Fracking in Pennsylvania has been in debate since 2009, when the residence of Dimock, PA expressed concerns involving fracking and fresh water sources. Tight fracking regulations and good fracking practices, means fracking can be “OK,” according to the EPA. Pennsylvania has an abundance of Marcellus Shale needed to extract natural gas, with natural gas prices dropping rapidly; the urgency to frack is becoming more evident.
In New York State, a shale drilling project gained global attention with the plan to use a waterless fracking technique. The technique is designed to reduce pollution associated with the fracking process.
How does it waterless fracking work? Propane replaces water and chemicals. The technology used a thick gel made from propane into the ground as opposed to using traditional methods of hydraulic that make use of a mixture of water, sand, and chemicals. The gel, liquefied propane gas (LPG), converts to vapor while still underground and as a result returns to the surface in a recoverable form.
The project is significant to New York and the future of fracking in the state. New York imposed a moratorium on fracking in 2010. If the waterless fracking project goes well, New York would lift the moratorium completely.
According to Business Insider, LPG fracking does not yet fall under the state’s moratorium, but could be permitted under the New York Department of Environmental Conservation‘s (DEC) 1992 Supplemental Generic Environmental Impact Statement, according to Emily DeSantis, the DEC’s director of public information.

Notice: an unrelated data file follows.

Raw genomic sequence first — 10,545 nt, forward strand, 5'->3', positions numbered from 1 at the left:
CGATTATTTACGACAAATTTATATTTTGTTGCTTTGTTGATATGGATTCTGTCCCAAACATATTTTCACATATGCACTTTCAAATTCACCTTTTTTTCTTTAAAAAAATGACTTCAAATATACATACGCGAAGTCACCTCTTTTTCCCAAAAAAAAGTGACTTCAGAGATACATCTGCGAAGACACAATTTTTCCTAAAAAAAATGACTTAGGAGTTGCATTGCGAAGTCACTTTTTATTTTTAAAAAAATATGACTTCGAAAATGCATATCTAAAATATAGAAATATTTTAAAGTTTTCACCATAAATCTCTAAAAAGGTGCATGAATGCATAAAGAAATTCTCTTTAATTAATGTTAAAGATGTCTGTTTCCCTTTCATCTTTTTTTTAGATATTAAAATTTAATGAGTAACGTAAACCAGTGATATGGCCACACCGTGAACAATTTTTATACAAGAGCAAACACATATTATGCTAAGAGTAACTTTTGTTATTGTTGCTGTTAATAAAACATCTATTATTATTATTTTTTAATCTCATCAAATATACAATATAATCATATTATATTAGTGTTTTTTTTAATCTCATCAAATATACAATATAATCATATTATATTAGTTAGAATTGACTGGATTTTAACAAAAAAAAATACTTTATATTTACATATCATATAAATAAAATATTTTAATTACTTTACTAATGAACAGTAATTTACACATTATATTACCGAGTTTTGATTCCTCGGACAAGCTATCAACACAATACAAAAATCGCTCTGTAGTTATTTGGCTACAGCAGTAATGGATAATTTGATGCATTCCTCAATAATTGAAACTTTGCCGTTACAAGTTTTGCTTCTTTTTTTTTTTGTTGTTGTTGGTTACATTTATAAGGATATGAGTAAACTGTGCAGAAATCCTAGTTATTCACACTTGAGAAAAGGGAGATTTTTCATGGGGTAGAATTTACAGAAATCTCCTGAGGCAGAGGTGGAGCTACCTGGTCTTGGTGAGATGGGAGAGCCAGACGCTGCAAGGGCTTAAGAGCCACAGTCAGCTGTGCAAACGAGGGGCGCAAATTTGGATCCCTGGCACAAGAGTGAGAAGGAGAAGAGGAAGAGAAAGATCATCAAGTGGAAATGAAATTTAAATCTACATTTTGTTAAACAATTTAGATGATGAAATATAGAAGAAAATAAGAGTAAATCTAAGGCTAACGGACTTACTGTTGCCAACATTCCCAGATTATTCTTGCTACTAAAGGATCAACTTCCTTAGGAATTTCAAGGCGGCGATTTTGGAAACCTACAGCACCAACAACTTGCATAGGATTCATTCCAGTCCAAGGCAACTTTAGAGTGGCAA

A company in Texas, GASFRAC, started using the patent LPG fracking process about four years ago. GASFRAC charges a 50 percent premium in comparison to traditional fracking companies. GASFRAC has a significant savings in water use, truck traffic, and easier site cleanups.
“We believe this game-changing technology will be embraced by, not only regulators and the industry, but the general population as well,” eCORP CEO John Thrash
“We believe that propane/butane gel could very well become the shale ‘treatment of choice’ in all countries because of its many technical and environmental benefits relative to large volume ‘slick’ water fracking techniques,” Mark Stauss, a senior director at eCOR